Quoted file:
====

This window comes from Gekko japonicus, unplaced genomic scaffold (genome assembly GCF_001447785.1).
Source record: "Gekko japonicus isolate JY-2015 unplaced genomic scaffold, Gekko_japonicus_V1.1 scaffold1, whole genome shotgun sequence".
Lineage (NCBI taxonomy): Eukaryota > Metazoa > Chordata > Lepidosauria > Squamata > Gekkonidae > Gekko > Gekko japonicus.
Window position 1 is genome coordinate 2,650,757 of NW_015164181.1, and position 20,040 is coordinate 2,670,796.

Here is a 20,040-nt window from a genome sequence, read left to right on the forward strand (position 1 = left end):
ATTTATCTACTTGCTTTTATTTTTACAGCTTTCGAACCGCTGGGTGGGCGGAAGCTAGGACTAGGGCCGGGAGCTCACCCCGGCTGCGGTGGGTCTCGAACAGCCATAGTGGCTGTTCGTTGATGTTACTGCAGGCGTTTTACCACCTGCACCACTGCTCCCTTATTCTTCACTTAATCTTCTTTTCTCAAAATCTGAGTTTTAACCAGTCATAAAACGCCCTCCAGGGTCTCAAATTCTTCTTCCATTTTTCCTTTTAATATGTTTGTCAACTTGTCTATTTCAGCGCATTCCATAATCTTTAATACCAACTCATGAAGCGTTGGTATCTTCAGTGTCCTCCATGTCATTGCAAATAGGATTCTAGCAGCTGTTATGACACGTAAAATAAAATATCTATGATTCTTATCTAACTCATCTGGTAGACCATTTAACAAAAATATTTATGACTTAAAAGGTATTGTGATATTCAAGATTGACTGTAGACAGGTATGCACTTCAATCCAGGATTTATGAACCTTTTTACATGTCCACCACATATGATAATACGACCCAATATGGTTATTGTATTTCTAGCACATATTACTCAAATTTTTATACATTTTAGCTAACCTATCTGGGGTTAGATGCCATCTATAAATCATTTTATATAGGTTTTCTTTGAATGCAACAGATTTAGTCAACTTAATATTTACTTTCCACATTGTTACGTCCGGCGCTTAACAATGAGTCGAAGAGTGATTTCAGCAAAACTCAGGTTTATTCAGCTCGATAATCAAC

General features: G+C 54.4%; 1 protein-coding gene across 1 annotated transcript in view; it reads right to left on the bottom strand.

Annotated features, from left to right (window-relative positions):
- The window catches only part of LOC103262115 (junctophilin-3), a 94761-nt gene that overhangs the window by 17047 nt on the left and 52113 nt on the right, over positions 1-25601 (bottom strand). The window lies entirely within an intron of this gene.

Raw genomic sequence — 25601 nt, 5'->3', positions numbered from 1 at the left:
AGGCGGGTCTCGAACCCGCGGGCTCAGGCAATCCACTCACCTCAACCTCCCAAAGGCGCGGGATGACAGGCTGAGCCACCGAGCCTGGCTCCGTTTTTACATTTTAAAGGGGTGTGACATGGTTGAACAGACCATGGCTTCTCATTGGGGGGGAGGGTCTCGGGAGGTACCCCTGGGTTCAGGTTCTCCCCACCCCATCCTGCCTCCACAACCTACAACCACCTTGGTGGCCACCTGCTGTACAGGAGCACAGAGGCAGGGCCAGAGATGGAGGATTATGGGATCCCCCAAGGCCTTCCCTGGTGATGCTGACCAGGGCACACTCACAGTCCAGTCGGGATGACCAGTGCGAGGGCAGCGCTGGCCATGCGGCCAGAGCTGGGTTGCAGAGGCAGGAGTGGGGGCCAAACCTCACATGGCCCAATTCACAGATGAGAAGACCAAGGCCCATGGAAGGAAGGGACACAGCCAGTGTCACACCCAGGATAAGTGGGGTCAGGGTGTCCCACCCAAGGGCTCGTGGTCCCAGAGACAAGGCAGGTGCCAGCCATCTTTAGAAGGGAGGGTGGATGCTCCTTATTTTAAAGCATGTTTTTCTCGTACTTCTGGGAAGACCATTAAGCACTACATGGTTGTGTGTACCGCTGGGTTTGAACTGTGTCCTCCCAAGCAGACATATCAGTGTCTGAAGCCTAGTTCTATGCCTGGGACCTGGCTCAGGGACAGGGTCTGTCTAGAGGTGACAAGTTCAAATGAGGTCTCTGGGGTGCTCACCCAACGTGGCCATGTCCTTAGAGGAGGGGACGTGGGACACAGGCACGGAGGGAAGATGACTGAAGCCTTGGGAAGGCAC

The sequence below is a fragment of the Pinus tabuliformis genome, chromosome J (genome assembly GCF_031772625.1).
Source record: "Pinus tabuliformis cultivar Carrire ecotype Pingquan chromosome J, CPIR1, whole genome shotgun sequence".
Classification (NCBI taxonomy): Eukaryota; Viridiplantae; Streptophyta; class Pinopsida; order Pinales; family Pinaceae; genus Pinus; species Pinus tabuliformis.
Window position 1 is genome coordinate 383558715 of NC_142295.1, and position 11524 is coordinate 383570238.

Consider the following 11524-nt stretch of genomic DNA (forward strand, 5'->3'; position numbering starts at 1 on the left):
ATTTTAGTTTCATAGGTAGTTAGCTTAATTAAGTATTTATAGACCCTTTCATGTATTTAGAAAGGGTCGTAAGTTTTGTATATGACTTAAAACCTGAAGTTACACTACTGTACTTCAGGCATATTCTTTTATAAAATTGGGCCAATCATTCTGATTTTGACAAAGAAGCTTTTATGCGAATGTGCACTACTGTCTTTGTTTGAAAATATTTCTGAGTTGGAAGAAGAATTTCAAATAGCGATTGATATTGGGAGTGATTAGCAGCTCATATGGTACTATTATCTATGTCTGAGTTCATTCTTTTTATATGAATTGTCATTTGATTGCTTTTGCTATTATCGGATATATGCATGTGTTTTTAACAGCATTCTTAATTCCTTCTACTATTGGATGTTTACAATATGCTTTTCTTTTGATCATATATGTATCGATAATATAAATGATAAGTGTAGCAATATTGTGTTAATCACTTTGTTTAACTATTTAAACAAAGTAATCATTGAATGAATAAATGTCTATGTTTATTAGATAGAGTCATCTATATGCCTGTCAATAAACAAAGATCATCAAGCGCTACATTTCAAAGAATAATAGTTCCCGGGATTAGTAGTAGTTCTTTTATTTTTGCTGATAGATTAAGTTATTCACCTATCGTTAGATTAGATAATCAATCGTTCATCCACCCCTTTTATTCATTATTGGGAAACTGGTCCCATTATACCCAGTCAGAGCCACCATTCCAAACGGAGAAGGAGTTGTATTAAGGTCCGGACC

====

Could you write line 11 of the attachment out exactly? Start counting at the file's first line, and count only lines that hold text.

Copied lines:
AGGCGGGTCTCGAACCCGCGGGCTCAGGCAATCCACTCACCTCAACCTCCCAAAGGCGCGGGATGACAGGCTGAGCCACCGAGCCTGGCTCCGTTTTTACATTTTAAAGGGGTGTGACATGGTTGAACAGACCATGGCTTCTCATTGGGGGGGAGGGTCTCGGGAGGTACCCCTGGGTTCAGGTTCTCCCCACCCCATCCTGCCTCCACAACCTACAACCACCTTGGTGGCCACCTGCTGTACAGGAGCACAGAGGCAGGGCCAGAGATGGAGGATTATGGGATCCCCCAAGGCCTTCCCTGGTGATGCTGACCAGGGCACACTCACAGTCCAGTCGGGATGACCAGTGCGAGGGCAGCGCTGGCCATGCGGCCAGAGCTGGGTTGCAGAGGCAGGAGTGGGGGCCAAACCTCACATGGCCCAATTCACAGATGAGAAGACCAAGGCCCATGGAAGGAAGGGACACAGCCAGTGTCACACCCAGGATAAGTGGGGTCAGGGTGTCCCACCCAAGGGCTCGTGGTCCCAGAGACAAGGCAGGTGCCAGCCATCTTTAGAAGGGAGGGTGGATGCTCCTTATTTTAAAGCATGTTTTTCTCGTACTTCTGGGAAGACCATTAAGCACTACATGGTTGTGTGTACCGCTGGGTTTGAACTGTGTCCTCCCAAGCAGACATATCAGTGTCTGAAGCCTAGTTCTATGCCTGGGACCTGGCTCAGGGACAGGGTCTGTCTAGAGGTGACAAGTTCAAATGAGGTCTCTGGGGTGCTCACCCAACGTGGCCATGTCCTTAGAGGAGGGGACGTGGGACACAGGCACGGAGGGAAGATGACTGAAGCCTTGGGAAGGCAC